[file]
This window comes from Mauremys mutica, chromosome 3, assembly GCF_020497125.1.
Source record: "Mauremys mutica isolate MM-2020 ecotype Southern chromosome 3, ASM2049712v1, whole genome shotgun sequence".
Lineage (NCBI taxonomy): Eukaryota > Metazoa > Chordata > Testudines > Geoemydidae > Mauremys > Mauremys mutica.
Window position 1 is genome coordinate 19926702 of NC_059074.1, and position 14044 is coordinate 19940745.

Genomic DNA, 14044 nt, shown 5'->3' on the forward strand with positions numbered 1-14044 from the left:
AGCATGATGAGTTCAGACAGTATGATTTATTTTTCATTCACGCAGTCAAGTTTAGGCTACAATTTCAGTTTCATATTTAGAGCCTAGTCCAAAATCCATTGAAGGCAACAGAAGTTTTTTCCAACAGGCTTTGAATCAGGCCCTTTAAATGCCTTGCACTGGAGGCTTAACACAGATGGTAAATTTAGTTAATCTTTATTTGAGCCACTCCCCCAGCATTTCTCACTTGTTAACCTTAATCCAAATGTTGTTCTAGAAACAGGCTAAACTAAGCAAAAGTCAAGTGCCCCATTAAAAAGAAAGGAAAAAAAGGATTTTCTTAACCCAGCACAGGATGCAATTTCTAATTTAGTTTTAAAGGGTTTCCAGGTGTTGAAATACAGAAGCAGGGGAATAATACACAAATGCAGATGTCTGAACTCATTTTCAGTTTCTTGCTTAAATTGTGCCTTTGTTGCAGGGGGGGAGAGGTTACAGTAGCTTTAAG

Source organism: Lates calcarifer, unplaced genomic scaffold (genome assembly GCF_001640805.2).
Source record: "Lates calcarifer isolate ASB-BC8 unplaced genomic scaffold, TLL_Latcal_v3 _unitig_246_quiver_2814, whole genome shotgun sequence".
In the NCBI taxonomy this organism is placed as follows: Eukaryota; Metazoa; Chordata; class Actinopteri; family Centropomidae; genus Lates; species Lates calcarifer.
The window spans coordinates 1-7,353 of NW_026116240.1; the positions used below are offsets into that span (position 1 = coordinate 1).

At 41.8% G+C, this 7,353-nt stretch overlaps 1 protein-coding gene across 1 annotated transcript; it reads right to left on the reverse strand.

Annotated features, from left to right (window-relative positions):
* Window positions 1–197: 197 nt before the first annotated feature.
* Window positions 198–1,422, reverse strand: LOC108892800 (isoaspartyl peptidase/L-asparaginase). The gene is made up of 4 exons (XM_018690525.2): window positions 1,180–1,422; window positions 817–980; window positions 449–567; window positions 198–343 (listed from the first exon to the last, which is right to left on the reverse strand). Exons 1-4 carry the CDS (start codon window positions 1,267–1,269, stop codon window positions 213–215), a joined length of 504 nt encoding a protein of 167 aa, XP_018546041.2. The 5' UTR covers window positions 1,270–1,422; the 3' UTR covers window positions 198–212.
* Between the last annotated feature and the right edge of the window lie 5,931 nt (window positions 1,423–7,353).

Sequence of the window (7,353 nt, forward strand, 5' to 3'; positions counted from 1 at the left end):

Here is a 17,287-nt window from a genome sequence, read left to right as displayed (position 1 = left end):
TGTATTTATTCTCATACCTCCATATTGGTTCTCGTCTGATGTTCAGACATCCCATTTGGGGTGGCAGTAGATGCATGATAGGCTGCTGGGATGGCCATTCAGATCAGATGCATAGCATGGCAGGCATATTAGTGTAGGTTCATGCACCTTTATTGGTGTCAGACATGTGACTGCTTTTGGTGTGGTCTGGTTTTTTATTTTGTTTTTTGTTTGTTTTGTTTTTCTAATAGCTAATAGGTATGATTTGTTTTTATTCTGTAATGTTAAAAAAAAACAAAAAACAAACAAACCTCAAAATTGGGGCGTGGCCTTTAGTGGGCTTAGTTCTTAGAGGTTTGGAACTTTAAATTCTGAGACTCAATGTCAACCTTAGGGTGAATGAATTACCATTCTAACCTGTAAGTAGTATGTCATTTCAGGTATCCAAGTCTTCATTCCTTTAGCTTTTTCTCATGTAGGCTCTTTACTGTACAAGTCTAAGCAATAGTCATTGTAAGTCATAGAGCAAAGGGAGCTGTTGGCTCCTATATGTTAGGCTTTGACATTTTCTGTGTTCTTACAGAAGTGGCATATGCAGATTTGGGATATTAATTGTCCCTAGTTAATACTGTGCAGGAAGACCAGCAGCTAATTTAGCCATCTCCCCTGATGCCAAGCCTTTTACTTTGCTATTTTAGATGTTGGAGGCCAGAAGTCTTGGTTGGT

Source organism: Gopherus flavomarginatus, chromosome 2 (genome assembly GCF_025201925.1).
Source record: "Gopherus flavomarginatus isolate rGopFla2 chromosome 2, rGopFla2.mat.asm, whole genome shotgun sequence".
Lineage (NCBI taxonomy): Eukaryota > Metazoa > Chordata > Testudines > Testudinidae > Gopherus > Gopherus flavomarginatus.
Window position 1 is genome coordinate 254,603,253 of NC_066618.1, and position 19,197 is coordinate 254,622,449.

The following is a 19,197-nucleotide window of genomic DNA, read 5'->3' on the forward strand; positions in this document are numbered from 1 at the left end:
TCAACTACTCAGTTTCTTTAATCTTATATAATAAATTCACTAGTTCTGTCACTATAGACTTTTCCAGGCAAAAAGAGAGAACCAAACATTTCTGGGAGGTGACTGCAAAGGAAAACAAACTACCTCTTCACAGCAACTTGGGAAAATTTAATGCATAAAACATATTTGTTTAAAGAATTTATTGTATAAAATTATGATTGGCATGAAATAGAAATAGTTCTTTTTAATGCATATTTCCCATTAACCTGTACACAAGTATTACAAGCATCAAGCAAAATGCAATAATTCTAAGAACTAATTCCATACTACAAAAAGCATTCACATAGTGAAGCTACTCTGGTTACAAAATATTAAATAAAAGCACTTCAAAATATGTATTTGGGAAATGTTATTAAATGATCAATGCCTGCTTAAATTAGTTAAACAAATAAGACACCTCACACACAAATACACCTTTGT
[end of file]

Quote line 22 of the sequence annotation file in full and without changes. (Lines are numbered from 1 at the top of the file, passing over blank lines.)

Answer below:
Window position 1 is genome coordinate 254,603,253 of NC_066618.1, and position 19,197 is coordinate 254,622,449.